Large-scale document review poses significant challenges to an organization. A number of factors are responsible, but they generally relate to what I call the document review conundrum – the constant challenge of dealing with large amounts of electronically stored information, with ever-increasing volumes and ever-decreasing budgets and time. Worse still, the risks of making a misstep are very significant. The good news is a solution is finally on the horizon, in the form of technology-assisted review. But as one problem is addressed, another is created in kind. Today, many are attempting to understand the difference between the different forms of this emerging technology category and to learn how they can get the most out of their investment. This article will address these issues head on.
Understanding technology-assisted review
Thus, a best practice is to build a large enough seed set to cover all your bases. A few years ago, the common practice was to select as few as 500 documents to provide this training. With data volumes increasing and greater education available on how artificial intelligence works, more organizations are building significantly larger seed sets (generally 10,000 or more documents). Why? Because computers do not understand context as humans do. For instance, a computer doesn’t understand that “Mitt is running for President” means the same thing as “Mitt threw his hat in the ring.” It is therefore important to capture all concepts and semantic patterns up front to maximize the chances that the computer catches as many instances of the key expressions as possible. You’ll also want to quality control the results to monitor/limit what the computer may miss.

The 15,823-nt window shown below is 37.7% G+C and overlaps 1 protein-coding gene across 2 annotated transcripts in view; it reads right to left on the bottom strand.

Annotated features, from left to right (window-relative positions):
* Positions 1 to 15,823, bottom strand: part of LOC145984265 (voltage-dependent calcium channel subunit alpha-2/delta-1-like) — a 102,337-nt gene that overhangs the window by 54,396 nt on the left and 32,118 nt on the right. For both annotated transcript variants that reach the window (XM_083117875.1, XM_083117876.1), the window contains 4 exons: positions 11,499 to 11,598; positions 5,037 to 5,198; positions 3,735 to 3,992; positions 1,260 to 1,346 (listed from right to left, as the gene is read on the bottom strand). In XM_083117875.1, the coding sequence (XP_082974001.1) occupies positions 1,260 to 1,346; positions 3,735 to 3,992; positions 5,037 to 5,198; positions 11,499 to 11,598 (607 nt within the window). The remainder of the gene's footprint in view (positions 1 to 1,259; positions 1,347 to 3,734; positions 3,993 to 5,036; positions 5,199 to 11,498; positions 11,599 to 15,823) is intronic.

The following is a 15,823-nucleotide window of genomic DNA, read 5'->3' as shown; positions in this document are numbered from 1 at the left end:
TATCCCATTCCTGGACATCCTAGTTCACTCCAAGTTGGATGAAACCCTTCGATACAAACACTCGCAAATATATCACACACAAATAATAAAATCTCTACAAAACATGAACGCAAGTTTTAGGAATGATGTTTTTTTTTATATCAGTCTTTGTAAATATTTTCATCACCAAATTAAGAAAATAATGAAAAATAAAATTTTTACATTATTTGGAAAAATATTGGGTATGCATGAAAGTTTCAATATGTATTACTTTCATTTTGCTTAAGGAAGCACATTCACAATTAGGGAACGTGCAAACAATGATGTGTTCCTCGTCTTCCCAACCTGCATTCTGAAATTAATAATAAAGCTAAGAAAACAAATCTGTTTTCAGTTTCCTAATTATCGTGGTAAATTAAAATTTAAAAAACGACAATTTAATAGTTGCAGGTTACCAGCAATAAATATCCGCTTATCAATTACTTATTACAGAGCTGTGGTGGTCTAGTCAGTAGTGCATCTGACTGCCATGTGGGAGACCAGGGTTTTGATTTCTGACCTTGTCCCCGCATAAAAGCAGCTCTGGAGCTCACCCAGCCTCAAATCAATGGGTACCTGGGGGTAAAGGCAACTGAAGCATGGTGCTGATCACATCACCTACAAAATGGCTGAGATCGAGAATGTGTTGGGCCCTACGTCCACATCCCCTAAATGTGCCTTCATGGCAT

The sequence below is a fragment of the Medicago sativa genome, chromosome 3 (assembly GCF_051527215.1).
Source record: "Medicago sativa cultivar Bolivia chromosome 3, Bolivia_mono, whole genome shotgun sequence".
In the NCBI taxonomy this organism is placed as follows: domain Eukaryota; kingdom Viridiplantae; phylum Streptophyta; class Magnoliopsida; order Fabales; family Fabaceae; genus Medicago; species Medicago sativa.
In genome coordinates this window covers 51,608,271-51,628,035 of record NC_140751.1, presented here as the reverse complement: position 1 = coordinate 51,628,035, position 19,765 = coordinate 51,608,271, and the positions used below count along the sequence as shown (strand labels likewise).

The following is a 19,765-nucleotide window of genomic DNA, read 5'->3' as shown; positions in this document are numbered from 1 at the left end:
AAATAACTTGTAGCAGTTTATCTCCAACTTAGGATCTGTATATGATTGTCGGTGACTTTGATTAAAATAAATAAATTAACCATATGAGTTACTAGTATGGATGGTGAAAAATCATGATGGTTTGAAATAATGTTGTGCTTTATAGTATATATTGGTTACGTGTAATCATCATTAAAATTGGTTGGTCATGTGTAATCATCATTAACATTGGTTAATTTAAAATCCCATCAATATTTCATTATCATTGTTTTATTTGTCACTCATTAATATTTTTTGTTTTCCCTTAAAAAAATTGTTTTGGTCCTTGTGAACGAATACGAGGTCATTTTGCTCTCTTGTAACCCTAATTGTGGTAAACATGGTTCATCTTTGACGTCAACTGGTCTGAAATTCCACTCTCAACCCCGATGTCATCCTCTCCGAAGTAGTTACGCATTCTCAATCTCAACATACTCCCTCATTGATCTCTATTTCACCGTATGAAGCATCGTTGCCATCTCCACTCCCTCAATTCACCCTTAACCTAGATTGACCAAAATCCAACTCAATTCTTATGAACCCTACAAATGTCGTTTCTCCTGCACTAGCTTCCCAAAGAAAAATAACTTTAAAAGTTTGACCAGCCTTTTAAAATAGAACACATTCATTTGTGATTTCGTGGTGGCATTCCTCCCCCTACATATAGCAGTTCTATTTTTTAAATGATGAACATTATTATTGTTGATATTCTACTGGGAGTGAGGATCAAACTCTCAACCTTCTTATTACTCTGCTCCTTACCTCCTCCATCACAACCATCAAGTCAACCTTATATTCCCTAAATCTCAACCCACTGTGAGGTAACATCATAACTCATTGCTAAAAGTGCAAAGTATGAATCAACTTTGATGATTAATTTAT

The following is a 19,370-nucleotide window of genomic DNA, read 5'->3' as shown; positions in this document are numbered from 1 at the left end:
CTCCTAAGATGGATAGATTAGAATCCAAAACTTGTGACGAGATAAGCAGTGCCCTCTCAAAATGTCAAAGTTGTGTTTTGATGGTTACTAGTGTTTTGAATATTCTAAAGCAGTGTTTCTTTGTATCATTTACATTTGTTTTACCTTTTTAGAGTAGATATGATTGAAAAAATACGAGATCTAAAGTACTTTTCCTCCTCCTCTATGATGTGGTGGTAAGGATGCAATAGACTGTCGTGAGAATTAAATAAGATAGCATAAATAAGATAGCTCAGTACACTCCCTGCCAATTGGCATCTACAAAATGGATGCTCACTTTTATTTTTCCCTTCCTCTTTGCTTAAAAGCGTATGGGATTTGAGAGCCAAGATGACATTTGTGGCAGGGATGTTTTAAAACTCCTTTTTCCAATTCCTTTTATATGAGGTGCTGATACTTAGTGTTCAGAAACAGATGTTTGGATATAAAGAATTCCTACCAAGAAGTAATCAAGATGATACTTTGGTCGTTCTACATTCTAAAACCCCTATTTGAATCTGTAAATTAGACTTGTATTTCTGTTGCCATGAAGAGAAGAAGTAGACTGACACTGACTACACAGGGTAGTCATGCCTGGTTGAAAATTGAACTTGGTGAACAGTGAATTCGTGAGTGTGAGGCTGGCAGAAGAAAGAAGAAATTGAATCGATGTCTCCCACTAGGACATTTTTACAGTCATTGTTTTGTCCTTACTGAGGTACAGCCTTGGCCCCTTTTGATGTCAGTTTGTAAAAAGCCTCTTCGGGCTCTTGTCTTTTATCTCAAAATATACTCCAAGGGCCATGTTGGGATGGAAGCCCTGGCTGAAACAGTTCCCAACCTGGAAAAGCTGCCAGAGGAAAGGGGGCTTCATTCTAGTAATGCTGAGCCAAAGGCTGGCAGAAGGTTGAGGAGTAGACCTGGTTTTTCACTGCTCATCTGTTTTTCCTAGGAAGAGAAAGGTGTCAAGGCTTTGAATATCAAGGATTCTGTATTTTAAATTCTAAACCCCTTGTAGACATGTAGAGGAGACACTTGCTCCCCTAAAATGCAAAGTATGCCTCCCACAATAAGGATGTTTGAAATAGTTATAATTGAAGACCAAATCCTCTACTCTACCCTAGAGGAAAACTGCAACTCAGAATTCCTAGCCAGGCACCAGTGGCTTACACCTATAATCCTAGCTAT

Best practices for language-based analytics methodologies